Bourdieu's critical strategy is somewhat different. It is not that he does not attribute importance to symbolic and political inventions, or to the new forms of organization or action, but rather that he seeks an alliance between intellectuals whose autonomy is threatened by economic domination and the members of the working or middle classes subject to rising poverty and precariousness. Such an alliance calls for the invention of a new kind of intellectual - that of "the critical collective intellectual" - organized in a new, non-partisan fashion and that would constitute a new body of struggle within the social movement. Bourdieu's intervention is therefore not only aimed at supporting specific demands and accompanying a movement from the outside, but is also intended to be direct and systematic, producing effects within the social and trade union-led movement. Bourdieu calls for a shift in the forms and geographies of action, in an approach which was not well received at the time by many actors in the social movement who viewed it as a form of interference, partly accounting for the short-term failure of the author's projects. His aim was to redefine relations between researchers and militants and between the social sciences and the social movement in order to mobilize scientific capital through action in the most direct way possible. Bourdieu's strategy implied that the social movement, for its part, should then make the most of the gains made by social sciences, in order to become more politically effective, with the social sciences locating allies within the social movement and the unions in the defense of their scientific autonomy. It was therefore a matter of relying on the social movement in order to stem economic imperialism, which was helping shape a veritable utopia thanks to neoliberal politics implemented from the 1980s onwards. In short, sociology and the social movement shared the same enemy from the moment the abstract economic model of the homo economicus was configured as the blueprint for society and for human beings (Bourdieu, 1998: 108-119).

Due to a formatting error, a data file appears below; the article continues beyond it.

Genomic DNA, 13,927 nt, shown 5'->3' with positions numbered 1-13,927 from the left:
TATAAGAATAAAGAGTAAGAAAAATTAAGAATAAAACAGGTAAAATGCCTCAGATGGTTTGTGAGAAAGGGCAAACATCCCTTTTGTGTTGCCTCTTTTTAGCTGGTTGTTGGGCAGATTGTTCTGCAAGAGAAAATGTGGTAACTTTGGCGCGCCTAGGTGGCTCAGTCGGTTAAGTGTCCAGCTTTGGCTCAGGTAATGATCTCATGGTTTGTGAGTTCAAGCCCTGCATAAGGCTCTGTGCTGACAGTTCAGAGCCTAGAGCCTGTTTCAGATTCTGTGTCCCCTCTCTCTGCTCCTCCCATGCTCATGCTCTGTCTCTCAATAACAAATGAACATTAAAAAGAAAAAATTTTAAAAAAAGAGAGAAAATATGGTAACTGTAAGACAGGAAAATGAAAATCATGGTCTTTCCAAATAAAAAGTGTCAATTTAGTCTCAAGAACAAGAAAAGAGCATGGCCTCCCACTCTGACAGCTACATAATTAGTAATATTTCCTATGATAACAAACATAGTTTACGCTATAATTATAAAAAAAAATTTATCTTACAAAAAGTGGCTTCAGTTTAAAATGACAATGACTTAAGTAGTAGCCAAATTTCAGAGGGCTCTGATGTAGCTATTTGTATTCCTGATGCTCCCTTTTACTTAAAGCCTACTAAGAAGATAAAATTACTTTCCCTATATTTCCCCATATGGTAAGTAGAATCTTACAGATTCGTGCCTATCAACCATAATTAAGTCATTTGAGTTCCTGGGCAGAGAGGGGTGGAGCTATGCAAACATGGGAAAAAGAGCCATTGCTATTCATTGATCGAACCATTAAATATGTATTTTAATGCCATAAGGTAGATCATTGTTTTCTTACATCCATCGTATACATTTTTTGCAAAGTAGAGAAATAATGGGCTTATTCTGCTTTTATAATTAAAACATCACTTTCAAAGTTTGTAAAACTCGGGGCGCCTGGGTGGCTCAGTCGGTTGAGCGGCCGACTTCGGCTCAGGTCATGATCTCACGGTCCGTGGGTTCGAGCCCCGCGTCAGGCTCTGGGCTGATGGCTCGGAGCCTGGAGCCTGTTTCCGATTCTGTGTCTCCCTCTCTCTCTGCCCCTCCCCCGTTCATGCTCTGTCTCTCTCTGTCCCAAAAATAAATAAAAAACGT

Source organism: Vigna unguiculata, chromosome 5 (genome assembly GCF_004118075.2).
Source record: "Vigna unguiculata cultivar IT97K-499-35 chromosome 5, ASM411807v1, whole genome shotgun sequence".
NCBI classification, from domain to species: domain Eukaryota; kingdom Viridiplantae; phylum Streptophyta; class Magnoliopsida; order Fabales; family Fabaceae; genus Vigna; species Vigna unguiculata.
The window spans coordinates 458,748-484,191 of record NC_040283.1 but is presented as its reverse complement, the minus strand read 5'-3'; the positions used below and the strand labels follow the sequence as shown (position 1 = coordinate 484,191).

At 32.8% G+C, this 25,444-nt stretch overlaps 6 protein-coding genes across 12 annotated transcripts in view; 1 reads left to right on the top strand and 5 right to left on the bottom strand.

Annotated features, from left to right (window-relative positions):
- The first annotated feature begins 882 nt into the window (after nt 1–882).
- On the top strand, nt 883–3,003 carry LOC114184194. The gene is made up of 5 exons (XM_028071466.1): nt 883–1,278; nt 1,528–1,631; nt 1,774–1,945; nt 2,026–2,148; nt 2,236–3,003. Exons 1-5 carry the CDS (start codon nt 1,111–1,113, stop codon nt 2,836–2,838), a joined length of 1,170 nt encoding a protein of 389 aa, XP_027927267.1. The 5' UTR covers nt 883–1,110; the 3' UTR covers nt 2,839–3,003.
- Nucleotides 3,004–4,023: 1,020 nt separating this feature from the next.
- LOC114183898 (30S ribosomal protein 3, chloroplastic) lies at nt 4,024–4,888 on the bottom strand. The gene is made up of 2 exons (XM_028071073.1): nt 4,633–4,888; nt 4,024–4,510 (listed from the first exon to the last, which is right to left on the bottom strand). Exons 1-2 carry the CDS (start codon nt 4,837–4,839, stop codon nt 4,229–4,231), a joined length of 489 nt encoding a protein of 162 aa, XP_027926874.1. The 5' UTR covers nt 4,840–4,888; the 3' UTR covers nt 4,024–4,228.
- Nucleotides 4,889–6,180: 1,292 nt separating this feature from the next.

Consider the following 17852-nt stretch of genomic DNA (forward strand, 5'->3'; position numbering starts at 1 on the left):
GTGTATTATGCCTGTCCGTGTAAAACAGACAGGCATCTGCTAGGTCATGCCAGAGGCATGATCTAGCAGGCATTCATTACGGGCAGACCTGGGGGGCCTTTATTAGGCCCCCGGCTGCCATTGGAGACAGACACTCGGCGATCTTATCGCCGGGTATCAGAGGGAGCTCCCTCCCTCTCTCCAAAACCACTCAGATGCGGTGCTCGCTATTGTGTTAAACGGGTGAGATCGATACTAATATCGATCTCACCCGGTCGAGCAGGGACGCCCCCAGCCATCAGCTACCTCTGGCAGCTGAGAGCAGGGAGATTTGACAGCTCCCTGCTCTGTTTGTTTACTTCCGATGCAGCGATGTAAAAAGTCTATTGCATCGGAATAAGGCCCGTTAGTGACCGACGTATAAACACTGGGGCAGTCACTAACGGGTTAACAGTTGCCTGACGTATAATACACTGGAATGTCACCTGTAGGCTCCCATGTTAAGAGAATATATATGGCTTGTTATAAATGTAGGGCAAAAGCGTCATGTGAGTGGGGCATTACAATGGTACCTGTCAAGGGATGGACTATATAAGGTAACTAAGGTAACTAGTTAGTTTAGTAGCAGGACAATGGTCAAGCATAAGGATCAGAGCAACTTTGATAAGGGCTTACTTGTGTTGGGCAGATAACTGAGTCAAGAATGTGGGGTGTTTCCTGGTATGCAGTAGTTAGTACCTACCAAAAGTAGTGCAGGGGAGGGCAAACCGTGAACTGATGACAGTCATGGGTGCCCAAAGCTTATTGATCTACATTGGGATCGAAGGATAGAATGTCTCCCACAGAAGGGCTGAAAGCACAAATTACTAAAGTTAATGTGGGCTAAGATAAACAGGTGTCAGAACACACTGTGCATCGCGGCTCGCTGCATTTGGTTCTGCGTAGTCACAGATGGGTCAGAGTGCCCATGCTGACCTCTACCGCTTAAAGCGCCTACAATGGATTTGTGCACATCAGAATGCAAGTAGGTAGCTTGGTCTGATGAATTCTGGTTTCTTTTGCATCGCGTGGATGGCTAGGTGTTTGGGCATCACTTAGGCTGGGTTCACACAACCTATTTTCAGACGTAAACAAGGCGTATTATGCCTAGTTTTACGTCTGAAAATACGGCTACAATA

Bourdieu and Foucault's versions of neoliberalism are theoretically constructed by means of different authors and corpora. For Bourdieu, neoliberalism is mainly taught as dogma in schools of power, constituting an economic belief in the Walrasian general equilibrium, and a myth or utopia with performative effects. The "pure mathematical fiction" inherent to neoclassical economic science is at the heart of neoliberalism, with government neoliberal policies aiming to make reality conform to the pure and perfect order of theory, with such a theory's supposedly scientific basis lending neoliberalism its social authority, despite its actual reliance on a utopia. Neoliberalism is therefore a pseudo-science founded on "the Walrasian myth of pure theory" helping "depoliticize" politics, thanks to its symbolic effectiveness (Bourdieu, 2001: 57). Neoliberalism is above all an allegedly scientific theory that belongs to the past of economic thought. According to Bourdieu, criticizing economic doctrines is based on the identification of a double misunderstanding, and that is that of a theoretician who places his own abstract schemes in the heads of social agents, and that of the social agent who misunderstands the historical and social conditions that have made him do what he does and become what he is. Sociological criticism must attempt to establish the link of truth between the abstract schema of rational action and the capitalist habitus by revealing the "social foundations of economic action", to use the title of a lecture series given by Bourdieu at the Collège de France in 1992-1993. Pseudoscience must be criticized by a better founded and more realistic social science, that is, in a word, truer.

For Foucault, neoliberal theories are neither true nor false; with the most important factor their normative capacity to inform policies that make individuals act in a predictable and favorable fashion, that is to say, within a specific regime of inducements. Neoliberalism primarily finds its inspiration in German ordoliberalism and within the theory of human capital, which aims to articulate economic subjects within a new mode of government by means of environment variables, according to highly specific devices such as negative tax or interventions into the supply and demand of drugs. Neoliberalism should not be confused with a kind of "archeo-liberalism", or a return to Smith or Walras, with Foucault rather aiming to emphasize its novelty. The importance of the legal-political framework, the means of controlling conduct through competition-based inducements, and the widespread use of the company model did not exist as such in the old liberalism. Neoliberalism is not just the application of a scientific theory in the political domain; it is a mode of power, and a conduite des conduites [conduct of conducts], which is not the same thing.